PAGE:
Music preview:
“A red-hot explosion of Mexican electronica”
By Benjamin Ortiz, Special to the
Chicago Tribune
Section: On the Town
Date: July 10, 2009

A jury-rigged outlaw street party has erupted from the gutters of Baja California to the Pyramid of the Sun, where bass-heavy banda sound systems pump up a kind of Mexicano crunk dancing, as spangled mullets bob to a schizophrenic quebradita.
When the Nortec Collective, Mexican Institute of Sound and Silverio visit the Congress Theatre on Saturday for the Virus Digital Tour, Chicago gets a dose of crossbred trans-border electronica bubbling up from Mexico’s urban hotbed of globo-cultural fusion.
In a phone interview from Tijuana, Nortec’s Pepe Mogt (a.k.a. DJ Fussible) described the group’s turntable mesh of techno, tambora and Norteño, with reference to his favorite dive bar that inspired the track “Mi_Casita,” a slice of his gritty hometown.
“They have a jukebox that only has Norteño music there, and it’s like a Mexican zombie movie,” said Mogt. “It’s scary, and it smells horrible, but sometimes we’ve gone there just to experience that drunken vibe.”
Mogt collaborated with fellow Nortec DJ Bostich (a.k.a. Ramon Amezcua) on the Grammy-nominated “Tijuana Sound Machine” (Nacional), and both turntablists will be at the Congress, along with a tuba, trumpet and accordion combo of musicians-for-hire from back home. “We like to bring Tijuana every place we go, visually too,” Mogt said of the Collective’s graphic designers and pastiche artists who prepare video projections for their shows. “Nortec is the sound of the city, the music you hear on the bus, at the small stores and in the cantinas.”
But it’s also the sound of being too close to the U.S. and too far from central Mexico, with only American TV channels to choose from, Mogt said of growing up in Tijuana. Even so, he credited the Midwest as a major music influence: “When I was a teenager, the first tracks that I heard of techno and house music came from Chicago and Detroit.”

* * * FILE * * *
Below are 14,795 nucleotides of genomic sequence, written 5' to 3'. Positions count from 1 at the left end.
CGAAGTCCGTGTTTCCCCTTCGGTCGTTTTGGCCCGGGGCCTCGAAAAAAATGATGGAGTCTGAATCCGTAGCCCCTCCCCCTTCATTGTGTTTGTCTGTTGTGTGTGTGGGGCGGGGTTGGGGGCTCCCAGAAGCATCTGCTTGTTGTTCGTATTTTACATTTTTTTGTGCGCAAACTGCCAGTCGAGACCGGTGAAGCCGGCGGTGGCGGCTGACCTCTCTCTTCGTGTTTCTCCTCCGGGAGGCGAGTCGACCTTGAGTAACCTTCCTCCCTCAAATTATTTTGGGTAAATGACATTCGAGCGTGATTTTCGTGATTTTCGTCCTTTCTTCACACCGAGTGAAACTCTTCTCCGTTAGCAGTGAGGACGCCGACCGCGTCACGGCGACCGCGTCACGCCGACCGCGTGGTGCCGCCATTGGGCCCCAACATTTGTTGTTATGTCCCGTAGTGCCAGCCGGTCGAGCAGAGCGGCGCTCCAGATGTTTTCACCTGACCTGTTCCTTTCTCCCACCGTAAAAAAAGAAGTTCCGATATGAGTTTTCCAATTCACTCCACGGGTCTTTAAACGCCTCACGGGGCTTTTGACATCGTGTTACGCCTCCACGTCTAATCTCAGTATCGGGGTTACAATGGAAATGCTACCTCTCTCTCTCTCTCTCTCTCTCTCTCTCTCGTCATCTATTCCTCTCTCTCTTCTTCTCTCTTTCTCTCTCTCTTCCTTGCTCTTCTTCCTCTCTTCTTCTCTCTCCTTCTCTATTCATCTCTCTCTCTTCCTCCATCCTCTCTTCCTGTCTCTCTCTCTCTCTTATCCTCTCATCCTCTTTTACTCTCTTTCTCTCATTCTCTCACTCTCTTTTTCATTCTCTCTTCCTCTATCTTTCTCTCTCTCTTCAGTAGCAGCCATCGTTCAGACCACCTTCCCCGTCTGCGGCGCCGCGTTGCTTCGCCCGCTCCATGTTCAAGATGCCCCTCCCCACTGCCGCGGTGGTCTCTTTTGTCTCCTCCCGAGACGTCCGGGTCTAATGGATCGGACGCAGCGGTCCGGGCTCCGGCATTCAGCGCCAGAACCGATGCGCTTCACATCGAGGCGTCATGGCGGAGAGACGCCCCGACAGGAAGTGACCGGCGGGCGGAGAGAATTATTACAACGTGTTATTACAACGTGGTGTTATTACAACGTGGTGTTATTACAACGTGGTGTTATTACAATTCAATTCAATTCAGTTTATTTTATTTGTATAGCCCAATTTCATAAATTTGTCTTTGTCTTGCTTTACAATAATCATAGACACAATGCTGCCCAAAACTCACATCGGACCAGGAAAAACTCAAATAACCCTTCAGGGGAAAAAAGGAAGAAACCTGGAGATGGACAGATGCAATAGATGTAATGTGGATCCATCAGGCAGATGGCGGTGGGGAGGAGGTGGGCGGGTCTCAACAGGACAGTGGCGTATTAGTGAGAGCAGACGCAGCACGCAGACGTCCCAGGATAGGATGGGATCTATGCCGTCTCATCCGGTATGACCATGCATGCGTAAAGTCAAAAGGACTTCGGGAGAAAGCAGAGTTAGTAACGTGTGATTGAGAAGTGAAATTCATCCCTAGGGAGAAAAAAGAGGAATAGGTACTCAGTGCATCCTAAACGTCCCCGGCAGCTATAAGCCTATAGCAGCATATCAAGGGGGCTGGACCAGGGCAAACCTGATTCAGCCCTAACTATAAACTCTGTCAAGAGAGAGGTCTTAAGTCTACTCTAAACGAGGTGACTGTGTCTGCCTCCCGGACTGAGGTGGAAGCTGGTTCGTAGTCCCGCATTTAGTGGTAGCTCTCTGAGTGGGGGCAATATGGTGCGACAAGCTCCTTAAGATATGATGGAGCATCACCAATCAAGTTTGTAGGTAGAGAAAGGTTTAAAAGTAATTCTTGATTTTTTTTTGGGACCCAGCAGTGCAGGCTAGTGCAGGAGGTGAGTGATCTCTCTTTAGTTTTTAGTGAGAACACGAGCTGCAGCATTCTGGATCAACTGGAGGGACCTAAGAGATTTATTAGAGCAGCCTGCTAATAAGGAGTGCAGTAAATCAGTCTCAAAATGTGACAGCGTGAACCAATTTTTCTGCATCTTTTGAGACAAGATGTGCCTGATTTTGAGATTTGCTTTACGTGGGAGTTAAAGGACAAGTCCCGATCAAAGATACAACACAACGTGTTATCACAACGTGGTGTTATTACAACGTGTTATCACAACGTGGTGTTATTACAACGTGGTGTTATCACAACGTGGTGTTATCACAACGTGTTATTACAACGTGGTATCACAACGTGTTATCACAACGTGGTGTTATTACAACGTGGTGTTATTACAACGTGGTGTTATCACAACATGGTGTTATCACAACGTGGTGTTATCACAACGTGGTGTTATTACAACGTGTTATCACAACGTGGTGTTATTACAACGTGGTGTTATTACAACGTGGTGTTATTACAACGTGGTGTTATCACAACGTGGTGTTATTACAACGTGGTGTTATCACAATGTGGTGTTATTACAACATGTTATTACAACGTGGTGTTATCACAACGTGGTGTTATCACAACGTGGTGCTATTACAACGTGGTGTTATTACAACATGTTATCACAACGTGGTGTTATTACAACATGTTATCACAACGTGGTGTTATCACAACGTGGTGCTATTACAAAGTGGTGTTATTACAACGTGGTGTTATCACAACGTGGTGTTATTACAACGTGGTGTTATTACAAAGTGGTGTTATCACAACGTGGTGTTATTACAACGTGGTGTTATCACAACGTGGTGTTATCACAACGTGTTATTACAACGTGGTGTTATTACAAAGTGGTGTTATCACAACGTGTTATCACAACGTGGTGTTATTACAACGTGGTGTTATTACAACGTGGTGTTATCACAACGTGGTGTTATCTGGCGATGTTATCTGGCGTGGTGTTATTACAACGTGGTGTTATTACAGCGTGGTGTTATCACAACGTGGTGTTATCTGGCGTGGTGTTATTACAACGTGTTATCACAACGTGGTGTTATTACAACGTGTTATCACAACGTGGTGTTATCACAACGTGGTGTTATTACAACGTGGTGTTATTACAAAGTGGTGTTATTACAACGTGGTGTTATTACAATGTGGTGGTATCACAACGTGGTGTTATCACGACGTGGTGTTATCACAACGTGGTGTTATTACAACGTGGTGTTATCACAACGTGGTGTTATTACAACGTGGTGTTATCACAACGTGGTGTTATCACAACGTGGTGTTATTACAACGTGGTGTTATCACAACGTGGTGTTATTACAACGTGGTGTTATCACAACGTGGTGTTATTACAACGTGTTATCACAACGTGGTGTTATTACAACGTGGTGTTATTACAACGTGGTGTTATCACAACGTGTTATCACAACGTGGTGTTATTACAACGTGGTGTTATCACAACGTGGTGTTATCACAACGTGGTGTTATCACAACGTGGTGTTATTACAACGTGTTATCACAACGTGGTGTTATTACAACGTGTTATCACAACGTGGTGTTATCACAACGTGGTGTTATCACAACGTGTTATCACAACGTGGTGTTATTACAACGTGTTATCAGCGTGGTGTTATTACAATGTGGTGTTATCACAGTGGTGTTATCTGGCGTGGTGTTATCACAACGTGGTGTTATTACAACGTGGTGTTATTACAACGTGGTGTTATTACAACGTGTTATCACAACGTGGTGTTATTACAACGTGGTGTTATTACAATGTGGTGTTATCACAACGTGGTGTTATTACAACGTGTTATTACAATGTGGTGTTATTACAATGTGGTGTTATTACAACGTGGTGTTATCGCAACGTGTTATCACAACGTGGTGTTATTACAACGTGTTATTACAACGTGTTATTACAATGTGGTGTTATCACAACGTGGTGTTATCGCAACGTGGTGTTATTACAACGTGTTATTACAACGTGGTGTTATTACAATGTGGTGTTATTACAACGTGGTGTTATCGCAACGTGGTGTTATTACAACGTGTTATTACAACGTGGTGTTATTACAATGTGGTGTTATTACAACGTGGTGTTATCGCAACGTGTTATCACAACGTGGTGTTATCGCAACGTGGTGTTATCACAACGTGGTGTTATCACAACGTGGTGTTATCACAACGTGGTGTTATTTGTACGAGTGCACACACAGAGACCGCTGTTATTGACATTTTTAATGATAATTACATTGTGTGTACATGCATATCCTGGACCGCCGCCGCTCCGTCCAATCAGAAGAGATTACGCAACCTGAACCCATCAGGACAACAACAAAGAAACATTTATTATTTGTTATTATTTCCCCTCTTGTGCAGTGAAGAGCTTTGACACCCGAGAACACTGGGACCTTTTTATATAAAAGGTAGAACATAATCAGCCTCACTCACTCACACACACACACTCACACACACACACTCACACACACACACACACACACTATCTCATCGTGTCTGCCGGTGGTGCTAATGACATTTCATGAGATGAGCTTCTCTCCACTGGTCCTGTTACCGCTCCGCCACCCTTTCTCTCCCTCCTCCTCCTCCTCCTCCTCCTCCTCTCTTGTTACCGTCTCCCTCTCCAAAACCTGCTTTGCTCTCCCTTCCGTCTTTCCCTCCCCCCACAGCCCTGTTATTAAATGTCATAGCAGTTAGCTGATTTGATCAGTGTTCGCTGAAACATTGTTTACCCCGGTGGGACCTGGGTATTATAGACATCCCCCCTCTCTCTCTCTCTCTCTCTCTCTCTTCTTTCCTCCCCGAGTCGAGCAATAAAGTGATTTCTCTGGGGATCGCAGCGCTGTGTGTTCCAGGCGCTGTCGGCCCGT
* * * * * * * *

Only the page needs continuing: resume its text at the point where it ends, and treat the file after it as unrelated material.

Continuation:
Hailing from Mexico City, Camilo Lara also grew up with hybrid influences mixing in a mega-metropolis of cosmopolitan and countrified tastes. Under the august moniker Mexican Institute of Sound, Lara will play from his latest release, “Soy Sauce” (Nacional), dipping into an urbane mix tape imagination littered with lounge-rap, syntho-quirks, dynamic beats, absurd samples and obscure sonic nibbles, from bolero to chanson.
On the phone from Bogota, Lara said specifically of his track “Cumbia,” that its funky timbre comes from Mexico City’s truly underground music.
“Cumberios play in the same way as the sound systems in Jamaica — two turntables and a microphone,” said Lara. “[It’s] music that you only listen to in the ghetto. … That is why I think there are a lot of artists trying to re-invent it and add ‘value’ to the sounds.”
Lara described the other acts on the Virus Digital bill as great friends and artists. “I am going to invite these guys to do something together [onstage],” he said, setting up a possible blowout finale.
Along with opening electronica acts and DJs spinning in the Congress lobby, the show also features Silverio, from Chilpancingo, Guerrero. Mogt described Silverio’s stage persona as retro “Mexican playboy,” and Lara said his live show is “totally wild.” Local buzz suggests that Silverio will be the stage-stomper of the lineup, as he usually dons a straight-to-video narco-villain ranchero mullet and strips down to blood-red Hanes briefs, to tweak raunchy electro break-beats from the DJ decks.
This lineup plus side-acts should deliver a rave-party atmosphere, but with the sonic zest of a burgeoning Mextronica scene.
Virus Digital Tour with Nortec Collective, Silverio, Mexican Institute of Sound, Saber, Kampion and Willy Joy
When: 8 p.m. Saturday
Where: Congress Theatre, 2135 N. Milwaukee Ave.
Price: $17 (all ages); 773-276-1235 or

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